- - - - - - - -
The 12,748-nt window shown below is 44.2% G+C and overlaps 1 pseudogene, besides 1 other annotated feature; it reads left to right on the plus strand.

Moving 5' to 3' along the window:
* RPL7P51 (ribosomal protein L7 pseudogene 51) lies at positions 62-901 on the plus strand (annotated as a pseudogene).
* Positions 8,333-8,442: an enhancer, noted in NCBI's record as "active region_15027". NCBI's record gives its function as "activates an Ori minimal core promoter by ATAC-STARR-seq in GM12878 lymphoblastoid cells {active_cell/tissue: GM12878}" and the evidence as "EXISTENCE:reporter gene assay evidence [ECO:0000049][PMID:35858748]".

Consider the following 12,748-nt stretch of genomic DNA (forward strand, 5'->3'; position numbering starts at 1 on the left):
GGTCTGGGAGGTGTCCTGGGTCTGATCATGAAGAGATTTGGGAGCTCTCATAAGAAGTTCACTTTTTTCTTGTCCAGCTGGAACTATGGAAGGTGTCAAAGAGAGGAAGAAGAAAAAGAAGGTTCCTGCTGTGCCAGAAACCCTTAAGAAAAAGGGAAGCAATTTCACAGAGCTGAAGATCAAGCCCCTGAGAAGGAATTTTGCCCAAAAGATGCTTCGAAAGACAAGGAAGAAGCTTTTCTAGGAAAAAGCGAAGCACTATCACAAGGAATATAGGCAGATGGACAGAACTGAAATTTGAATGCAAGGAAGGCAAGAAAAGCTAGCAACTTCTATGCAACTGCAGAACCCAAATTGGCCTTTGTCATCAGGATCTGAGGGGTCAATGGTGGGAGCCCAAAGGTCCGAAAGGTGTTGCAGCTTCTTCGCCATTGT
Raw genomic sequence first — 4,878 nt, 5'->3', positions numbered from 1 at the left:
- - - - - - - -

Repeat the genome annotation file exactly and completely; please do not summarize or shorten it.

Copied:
The 12,748-nt window shown below is 44.2% G+C and overlaps 1 pseudogene, besides 1 other annotated feature; it reads left to right on the plus strand.

Moving 5' to 3' along the window:
* RPL7P51 (ribosomal protein L7 pseudogene 51) lies at positions 62-901 on the plus strand (annotated as a pseudogene).
* Positions 8,333-8,442: an enhancer, noted in NCBI's record as "active region_15027". NCBI's record gives its function as "activates an Ori minimal core promoter by ATAC-STARR-seq in GM12878 lymphoblastoid cells {active_cell/tissue: GM12878}" and the evidence as "EXISTENCE:reporter gene assay evidence [ECO:0000049][PMID:35858748]".

Consider the following 12,748-nt stretch of genomic DNA (forward strand, 5'->3'; position numbering starts at 1 on the left):
GGTCTGGGAGGTGTCCTGGGTCTGATCATGAAGAGATTTGGGAGCTCTCATAAGAAGTTCACTTTTTTCTTGTCCAGCTGGAACTATGGAAGGTGTCAAAGAGAGGAAGAAGAAAAAGAAGGTTCCTGCTGTGCCAGAAACCCTTAAGAAAAAGGGAAGCAATTTCACAGAGCTGAAGATCAAGCCCCTGAGAAGGAATTTTGCCCAAAAGATGCTTCGAAAGACAAGGAAGAAGCTTTTCTAGGAAAAAGCGAAGCACTATCACAAGGAATATAGGCAGATGGACAGAACTGAAATTTGAATGCAAGGAAGGCAAGAAAAGCTAGCAACTTCTATGCAACTGCAGAACCCAAATTGGCCTTTGTCATCAGGATCTGAGGGGTCAATGGTGGGAGCCCAAAGGTCCGAAAGGTGTTGCAGCTTCTTCGCCATTGT
Raw genomic sequence first — 4,878 nt, 5'->3', positions numbered from 1 at the left: